Page:Popular Science Monthly Volume 22.djvu/454

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The second factor in our argument is the impossibility of fusion between whites and blacks. The latter have been, and must continue to be, a distinct and alien race. The fusion of races is the resultant from social equality and intermarriage, and the barrier to this here is insurmountable. The human species presents three grand varieties, marked off by color—white, yellow, and black. One at the first, in origin and color, the race multiplied and spread, and separate sections, settled in different latitudes, took on under climatic conditions acting with abnormal force in that early and impressionable period of the race's age—took on (we say) different hues, which, as the race grew and hardened, crystallized into permanent characteristics. Social affinity exists among the families of these three groups. The groups themselves stand rigidly apart. The Irish, German, French, etc., who come to these shores, readily intermarry among themselves and with the native population. Within a generation or two the sharpness of national feature disappears, and the issue is the American whose mixed blood is the country's foremost hope. It can not be—a fusion like this between whites and blacks. Account for it as we may, the antipathy is a palpable fact which no one fails to recognize—an antipathy not less strong among the Northern than among the Southern whites. However the former may, on the score of matters political, profess themselves special friends to the blacks, the question of intermarriage and social equality, when brought to practical test, they will not touch with the end of the little finger. Whether it be that the blacks, because of their former condition of servitude, are regarded as a permanently degraded class; whether it be that the whites, from their historic eminence, are possessed with a consciousness of superiority which spurns alliance—the fact that fusion is impossible no one in his senses can deny.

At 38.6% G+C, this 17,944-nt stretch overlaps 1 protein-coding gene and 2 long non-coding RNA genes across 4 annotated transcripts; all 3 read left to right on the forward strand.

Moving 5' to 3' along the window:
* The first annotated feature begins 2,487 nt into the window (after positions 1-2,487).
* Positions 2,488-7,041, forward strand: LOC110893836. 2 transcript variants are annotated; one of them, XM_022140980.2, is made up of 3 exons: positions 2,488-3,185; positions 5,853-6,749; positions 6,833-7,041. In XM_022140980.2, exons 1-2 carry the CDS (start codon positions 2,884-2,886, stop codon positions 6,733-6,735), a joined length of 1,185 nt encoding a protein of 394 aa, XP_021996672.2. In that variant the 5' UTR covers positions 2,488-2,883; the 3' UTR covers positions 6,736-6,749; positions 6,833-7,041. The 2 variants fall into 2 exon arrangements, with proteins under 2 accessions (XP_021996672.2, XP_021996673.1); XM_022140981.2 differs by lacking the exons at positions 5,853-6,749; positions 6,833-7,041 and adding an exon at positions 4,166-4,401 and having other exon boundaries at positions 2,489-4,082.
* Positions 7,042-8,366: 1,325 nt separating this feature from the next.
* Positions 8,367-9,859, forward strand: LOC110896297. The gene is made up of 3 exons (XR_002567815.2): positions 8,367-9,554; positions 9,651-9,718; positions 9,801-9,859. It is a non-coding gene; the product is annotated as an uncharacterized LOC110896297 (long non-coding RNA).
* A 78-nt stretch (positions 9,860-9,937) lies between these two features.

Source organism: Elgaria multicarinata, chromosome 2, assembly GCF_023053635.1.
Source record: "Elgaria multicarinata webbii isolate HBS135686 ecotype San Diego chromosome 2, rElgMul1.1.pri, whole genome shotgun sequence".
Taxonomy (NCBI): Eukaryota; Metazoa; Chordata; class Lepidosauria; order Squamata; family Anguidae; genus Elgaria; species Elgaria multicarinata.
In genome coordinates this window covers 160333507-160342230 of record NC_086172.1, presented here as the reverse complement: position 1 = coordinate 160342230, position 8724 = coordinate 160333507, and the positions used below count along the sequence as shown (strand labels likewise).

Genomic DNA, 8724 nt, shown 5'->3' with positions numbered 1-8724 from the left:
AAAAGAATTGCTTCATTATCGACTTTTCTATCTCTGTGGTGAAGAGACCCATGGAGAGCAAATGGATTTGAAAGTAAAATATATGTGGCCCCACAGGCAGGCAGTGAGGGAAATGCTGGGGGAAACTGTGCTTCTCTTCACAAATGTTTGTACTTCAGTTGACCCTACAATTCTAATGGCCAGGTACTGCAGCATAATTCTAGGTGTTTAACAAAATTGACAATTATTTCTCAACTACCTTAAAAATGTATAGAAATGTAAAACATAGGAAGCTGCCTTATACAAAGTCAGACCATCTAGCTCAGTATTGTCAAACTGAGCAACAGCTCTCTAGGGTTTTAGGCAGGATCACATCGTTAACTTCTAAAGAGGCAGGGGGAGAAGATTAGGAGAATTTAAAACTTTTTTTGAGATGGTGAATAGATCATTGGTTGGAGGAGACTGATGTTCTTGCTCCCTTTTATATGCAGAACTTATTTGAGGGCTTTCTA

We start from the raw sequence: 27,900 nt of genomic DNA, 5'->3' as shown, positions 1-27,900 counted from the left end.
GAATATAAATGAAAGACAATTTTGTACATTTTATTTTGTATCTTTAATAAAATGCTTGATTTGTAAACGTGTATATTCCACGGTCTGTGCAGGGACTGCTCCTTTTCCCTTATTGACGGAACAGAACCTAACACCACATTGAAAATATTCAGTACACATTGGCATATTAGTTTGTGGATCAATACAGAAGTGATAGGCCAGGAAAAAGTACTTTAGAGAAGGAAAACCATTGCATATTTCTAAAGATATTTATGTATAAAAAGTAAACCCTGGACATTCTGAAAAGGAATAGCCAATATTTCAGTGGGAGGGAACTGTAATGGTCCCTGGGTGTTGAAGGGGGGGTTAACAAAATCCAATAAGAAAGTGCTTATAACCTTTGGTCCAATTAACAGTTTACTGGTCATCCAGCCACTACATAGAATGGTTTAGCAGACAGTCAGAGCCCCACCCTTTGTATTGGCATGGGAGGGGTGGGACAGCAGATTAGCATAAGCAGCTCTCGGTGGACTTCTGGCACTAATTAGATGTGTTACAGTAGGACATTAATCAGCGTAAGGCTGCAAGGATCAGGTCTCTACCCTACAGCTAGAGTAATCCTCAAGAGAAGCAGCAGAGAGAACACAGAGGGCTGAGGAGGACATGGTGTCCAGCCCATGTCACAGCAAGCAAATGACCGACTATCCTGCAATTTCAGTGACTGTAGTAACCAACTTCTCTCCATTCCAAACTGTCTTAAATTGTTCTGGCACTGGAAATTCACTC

These, then, are the factors in our argument, and the source of the inferences to follow: 1. That the black population is gaining on the whites; 2. That the former is, and must continue to be, a distinct and alien people.

Two inferences follow—the first of a social character; the second, political:

1. The status of the black population, as a distinct and alien race, condemns the race to remain, in perpetuum, the laboring class. If its blood can not commingle with that of the whites, social advancement ceases at an early stage; the higher social planes are incapable of attainment; whereby is broken a fundamental social law that allows to the individual full freedom to rise or fall in the social scale, without hindrance from race prejudice or prestige.

That is the healthiest society which is the freest, which gives the fullest play to individual intelligence and energy; and in such a social state we note a tendency on the part of the rich upper class to sink, and the poor laboring class to rise; we observe therein a social cycle